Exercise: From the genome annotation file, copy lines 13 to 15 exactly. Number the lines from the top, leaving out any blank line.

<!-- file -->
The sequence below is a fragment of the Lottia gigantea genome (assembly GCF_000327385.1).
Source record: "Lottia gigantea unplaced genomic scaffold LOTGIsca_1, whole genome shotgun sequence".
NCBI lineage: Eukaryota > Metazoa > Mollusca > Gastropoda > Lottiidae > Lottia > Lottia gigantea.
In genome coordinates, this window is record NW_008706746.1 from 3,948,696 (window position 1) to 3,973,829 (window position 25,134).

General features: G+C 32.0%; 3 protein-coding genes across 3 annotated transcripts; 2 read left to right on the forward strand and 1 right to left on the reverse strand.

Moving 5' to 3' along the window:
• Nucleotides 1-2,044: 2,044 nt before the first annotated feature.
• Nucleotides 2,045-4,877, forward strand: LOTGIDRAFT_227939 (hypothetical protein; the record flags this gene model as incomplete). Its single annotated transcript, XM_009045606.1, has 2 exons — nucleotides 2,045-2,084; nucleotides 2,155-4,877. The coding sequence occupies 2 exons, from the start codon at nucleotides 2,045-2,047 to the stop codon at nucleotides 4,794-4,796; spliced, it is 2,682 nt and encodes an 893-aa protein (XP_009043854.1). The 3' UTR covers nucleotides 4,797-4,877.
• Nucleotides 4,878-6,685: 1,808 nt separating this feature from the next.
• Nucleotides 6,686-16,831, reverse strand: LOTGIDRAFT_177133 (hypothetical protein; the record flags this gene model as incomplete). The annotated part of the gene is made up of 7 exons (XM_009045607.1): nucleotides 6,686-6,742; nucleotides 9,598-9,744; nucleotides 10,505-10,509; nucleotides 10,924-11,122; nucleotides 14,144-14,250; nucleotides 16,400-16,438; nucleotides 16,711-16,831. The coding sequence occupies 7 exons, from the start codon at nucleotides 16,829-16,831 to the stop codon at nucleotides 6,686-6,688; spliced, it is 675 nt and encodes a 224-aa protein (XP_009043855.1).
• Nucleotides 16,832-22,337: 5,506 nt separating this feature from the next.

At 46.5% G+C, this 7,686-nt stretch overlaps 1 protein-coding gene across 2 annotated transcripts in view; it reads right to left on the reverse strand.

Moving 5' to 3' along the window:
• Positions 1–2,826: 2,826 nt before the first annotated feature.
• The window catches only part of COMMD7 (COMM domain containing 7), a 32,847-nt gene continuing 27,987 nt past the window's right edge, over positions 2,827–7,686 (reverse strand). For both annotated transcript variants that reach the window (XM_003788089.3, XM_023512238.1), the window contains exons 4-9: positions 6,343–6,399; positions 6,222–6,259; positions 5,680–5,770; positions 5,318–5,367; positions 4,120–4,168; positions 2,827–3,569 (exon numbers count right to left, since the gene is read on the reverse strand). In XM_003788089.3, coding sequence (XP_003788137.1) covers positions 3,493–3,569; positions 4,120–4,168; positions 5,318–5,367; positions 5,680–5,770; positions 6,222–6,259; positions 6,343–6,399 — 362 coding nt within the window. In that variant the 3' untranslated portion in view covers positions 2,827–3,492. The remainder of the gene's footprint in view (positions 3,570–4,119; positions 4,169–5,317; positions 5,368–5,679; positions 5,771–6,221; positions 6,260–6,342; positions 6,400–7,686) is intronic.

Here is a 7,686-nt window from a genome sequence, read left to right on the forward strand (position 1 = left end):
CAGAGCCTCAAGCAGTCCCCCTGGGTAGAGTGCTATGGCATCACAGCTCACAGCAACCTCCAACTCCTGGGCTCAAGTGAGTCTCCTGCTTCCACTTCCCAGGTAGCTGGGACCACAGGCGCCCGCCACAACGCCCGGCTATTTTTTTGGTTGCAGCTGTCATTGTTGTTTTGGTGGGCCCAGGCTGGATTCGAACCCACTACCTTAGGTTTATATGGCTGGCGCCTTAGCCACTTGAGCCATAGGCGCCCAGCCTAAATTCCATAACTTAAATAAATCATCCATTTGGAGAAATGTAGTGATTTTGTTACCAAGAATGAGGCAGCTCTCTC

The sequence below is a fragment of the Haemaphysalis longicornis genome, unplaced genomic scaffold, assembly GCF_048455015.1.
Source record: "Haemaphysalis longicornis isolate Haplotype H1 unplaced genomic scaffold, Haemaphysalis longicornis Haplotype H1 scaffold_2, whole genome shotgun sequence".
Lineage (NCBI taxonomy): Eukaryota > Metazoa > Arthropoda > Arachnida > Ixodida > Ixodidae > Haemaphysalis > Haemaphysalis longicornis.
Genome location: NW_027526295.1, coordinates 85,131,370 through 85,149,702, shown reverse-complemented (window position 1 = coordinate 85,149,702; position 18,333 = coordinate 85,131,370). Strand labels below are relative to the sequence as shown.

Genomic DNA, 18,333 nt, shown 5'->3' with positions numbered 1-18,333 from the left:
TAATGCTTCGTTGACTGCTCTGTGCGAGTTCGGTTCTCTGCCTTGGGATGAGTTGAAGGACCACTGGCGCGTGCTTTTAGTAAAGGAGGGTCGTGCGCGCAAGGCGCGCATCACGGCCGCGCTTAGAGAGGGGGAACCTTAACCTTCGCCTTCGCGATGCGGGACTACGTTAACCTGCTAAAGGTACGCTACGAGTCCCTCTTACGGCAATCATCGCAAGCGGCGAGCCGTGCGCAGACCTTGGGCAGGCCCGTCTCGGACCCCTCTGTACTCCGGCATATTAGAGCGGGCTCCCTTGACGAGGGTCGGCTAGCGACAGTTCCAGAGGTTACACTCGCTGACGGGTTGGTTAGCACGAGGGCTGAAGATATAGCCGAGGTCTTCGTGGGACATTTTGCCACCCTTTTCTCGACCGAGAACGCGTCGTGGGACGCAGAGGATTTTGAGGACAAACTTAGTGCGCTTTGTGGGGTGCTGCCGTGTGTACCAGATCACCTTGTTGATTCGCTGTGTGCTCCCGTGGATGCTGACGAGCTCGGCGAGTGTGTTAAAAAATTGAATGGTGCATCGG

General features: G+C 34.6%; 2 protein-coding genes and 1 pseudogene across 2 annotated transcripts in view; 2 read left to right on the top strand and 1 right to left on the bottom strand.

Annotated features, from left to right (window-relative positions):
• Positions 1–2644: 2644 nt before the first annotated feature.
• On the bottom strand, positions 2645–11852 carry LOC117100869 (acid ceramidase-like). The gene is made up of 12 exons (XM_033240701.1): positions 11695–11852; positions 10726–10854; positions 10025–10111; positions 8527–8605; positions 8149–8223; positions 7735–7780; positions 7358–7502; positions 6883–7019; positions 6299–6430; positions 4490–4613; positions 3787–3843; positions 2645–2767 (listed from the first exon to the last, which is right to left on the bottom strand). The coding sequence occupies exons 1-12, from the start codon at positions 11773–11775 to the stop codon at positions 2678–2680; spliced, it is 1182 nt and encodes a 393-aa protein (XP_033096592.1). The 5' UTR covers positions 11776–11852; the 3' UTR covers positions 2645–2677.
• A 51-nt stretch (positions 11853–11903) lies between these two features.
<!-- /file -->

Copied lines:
Moving 5' to 3' along the window:
• Positions 1–2,826: 2,826 nt before the first annotated feature.
• The window catches only part of COMMD7 (COMM domain containing 7), a 32,847-nt gene continuing 27,987 nt past the window's right edge, over positions 2,827–7,686 (reverse strand). For both annotated transcript variants that reach the window (XM_003788089.3, XM_023512238.1), the window contains exons 4-9: positions 6,343–6,399; positions 6,222–6,259; positions 5,680–5,770; positions 5,318–5,367; positions 4,120–4,168; positions 2,827–3,569 (exon numbers count right to left, since the gene is read on the reverse strand). In XM_003788089.3, coding sequence (XP_003788137.1) covers positions 3,493–3,569; positions 4,120–4,168; positions 5,318–5,367; positions 5,680–5,770; positions 6,222–6,259; positions 6,343–6,399 — 362 coding nt within the window. In that variant the 3' untranslated portion in view covers positions 2,827–3,492. The remainder of the gene's footprint in view (positions 3,570–4,119; positions 4,169–5,317; positions 5,368–5,679; positions 5,771–6,221; positions 6,260–6,342; positions 6,400–7,686) is intronic.